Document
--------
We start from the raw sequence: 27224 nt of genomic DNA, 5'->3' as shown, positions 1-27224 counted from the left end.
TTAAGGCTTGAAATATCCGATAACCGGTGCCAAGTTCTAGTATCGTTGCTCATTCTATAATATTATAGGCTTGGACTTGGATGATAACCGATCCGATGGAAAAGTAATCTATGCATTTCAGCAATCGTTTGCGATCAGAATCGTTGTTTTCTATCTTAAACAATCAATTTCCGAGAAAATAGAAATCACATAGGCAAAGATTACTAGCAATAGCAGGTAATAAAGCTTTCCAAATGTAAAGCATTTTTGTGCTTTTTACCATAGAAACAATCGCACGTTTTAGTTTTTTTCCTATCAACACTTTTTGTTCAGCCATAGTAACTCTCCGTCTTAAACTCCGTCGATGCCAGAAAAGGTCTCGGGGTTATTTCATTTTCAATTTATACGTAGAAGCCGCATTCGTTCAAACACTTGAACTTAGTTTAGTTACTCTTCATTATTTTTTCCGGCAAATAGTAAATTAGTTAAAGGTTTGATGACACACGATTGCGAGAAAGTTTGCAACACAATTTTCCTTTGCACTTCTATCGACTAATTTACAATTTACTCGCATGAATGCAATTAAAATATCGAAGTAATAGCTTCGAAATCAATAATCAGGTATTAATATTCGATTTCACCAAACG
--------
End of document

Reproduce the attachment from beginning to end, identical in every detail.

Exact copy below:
We start from the raw sequence: 27224 nt of genomic DNA, 5'->3' as shown, positions 1-27224 counted from the left end.
TTAAGGCTTGAAATATCCGATAACCGGTGCCAAGTTCTAGTATCGTTGCTCATTCTATAATATTATAGGCTTGGACTTGGATGATAACCGATCCGATGGAAAAGTAATCTATGCATTTCAGCAATCGTTTGCGATCAGAATCGTTGTTTTCTATCTTAAACAATCAATTTCCGAGAAAATAGAAATCACATAGGCAAAGATTACTAGCAATAGCAGGTAATAAAGCTTTCCAAATGTAAAGCATTTTTGTGCTTTTTACCATAGAAACAATCGCACGTTTTAGTTTTTTTCCTATCAACACTTTTTGTTCAGCCATAGTAACTCTCCGTCTTAAACTCCGTCGATGCCAGAAAAGGTCTCGGGGTTATTTCATTTTCAATTTATACGTAGAAGCCGCATTCGTTCAAACACTTGAACTTAGTTTAGTTACTCTTCATTATTTTTTCCGGCAAATAGTAAATTAGTTAAAGGTTTGATGACACACGATTGCGAGAAAGTTTGCAACACAATTTTCCTTTGCACTTCTATCGACTAATTTACAATTTACTCGCATGAATGCAATTAAAATATCGAAGTAATAGCTTCGAAATCAATAATCAGGTATTAATATTCGATTTCACCAAACG